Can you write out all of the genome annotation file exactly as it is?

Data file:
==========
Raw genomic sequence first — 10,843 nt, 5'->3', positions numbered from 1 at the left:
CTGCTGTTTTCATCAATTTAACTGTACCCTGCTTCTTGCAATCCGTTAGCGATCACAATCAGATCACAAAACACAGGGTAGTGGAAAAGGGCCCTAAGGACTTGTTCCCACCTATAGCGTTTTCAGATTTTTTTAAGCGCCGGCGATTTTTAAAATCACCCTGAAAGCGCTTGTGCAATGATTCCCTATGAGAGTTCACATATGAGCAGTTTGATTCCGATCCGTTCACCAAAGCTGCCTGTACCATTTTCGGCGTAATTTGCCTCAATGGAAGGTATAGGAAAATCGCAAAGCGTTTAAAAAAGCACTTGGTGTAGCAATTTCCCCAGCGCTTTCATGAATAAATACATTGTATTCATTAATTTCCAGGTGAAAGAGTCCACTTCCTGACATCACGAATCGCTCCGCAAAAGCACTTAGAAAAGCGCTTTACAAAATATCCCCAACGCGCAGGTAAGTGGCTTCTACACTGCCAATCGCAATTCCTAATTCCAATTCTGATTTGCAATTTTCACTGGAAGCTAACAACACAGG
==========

Raw genomic sequence first — 10,843 nt, 5'->3', positions numbered from 1 at the left:
CTGCTGTTTTCATCAATTTAACTGTACCCTGCTTCTTGCAATCCGTTAGCGATCACAATCAGATCACAAAACACAGGGTAGTGGAAAAGGGCCCTAAGGACTTGTTCCCACCTATAGCGTTTTCAGATTTTTTTAAGCGCCGGCGATTTTTAAAATCACCCTGAAAGCGCTTGTGCAATGATTCCCTATGAGAGTTCACATATGAGCAGTTTGATTCCGATCCGTTCACCAAAGCTGCCTGTACCATTTTCGGCGTAATTTGCCTCAATGGAAGGTATAGGAAAATCGCAAAGCGTTTAAAAAAGCACTTGGTGTAGCAATTTCCCCAGCGCTTTCATGAATAAATACATTGTATTCATTAATTTCCAGGTGAAAGAGTCCACTTCCTGACATCACGAATCGCTCCGCAAAAGCACTTAGAAAAGCGCTTTACAAAATATCCCCAACGCGCAGGTAAGTGGCTTCTACACTGCCAATCGCAATTCCTAATTCCAATTCTGATTTGCAATTTTCACTGGAAGCTAACAACACAGG